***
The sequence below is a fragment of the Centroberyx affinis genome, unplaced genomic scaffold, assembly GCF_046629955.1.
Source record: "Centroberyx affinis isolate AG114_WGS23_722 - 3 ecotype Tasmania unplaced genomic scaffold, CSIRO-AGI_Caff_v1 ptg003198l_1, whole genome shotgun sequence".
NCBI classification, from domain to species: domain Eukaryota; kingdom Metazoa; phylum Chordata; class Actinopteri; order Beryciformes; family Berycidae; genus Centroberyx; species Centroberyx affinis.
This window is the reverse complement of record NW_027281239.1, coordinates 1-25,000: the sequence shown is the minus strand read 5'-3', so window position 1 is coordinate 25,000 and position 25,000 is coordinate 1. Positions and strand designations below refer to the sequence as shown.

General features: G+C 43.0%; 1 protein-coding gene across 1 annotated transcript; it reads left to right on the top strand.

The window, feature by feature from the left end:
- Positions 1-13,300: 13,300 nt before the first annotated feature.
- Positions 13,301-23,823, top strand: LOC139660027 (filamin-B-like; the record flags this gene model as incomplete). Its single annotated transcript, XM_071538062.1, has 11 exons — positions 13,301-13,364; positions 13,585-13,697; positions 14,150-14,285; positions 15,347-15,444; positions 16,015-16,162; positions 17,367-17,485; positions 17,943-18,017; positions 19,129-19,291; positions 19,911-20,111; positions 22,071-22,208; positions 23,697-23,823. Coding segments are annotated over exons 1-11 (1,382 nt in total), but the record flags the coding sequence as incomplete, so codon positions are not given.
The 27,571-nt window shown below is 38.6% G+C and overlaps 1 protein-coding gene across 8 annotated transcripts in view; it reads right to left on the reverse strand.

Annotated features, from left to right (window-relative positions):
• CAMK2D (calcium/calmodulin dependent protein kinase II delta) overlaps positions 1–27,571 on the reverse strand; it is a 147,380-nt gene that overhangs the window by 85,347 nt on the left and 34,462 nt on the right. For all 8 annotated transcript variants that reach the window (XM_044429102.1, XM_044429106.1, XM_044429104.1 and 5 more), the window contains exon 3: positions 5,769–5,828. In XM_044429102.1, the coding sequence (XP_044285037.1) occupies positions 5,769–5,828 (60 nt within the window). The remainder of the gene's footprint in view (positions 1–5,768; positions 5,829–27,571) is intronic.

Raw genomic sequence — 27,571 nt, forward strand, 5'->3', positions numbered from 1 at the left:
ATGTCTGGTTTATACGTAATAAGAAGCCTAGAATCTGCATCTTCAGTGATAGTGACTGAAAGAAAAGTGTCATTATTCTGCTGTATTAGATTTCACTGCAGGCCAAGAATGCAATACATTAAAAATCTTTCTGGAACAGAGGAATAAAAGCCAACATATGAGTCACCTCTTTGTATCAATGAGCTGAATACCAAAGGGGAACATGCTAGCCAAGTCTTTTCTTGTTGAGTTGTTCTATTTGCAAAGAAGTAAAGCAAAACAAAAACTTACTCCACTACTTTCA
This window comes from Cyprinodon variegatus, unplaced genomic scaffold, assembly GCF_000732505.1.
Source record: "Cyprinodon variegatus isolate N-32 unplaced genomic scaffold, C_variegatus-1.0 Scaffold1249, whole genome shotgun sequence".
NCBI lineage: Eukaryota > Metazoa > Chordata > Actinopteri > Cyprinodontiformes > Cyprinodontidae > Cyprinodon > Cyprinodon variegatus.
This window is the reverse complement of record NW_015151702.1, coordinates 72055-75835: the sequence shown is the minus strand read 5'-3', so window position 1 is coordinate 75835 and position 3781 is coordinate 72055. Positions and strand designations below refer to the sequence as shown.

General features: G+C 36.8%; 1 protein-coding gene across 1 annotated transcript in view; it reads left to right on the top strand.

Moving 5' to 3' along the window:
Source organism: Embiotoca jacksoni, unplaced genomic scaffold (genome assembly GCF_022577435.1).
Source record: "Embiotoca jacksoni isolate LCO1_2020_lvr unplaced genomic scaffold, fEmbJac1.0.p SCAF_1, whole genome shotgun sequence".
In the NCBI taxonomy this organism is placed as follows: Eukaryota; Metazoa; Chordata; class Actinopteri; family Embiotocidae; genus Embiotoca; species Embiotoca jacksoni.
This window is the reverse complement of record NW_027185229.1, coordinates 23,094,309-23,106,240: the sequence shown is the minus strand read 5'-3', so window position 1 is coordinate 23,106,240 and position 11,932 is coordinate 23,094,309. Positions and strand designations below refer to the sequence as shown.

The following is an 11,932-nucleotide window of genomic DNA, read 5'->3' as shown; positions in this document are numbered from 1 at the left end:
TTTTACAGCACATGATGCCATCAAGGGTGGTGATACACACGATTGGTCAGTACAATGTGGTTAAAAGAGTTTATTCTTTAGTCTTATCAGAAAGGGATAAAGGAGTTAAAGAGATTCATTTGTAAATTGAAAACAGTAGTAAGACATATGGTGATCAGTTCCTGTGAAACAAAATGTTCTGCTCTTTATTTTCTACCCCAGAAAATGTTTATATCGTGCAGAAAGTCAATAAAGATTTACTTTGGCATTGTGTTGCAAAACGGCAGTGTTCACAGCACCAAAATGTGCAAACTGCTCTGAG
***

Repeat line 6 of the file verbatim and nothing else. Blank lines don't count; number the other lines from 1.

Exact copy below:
The window, feature by feature from the left end: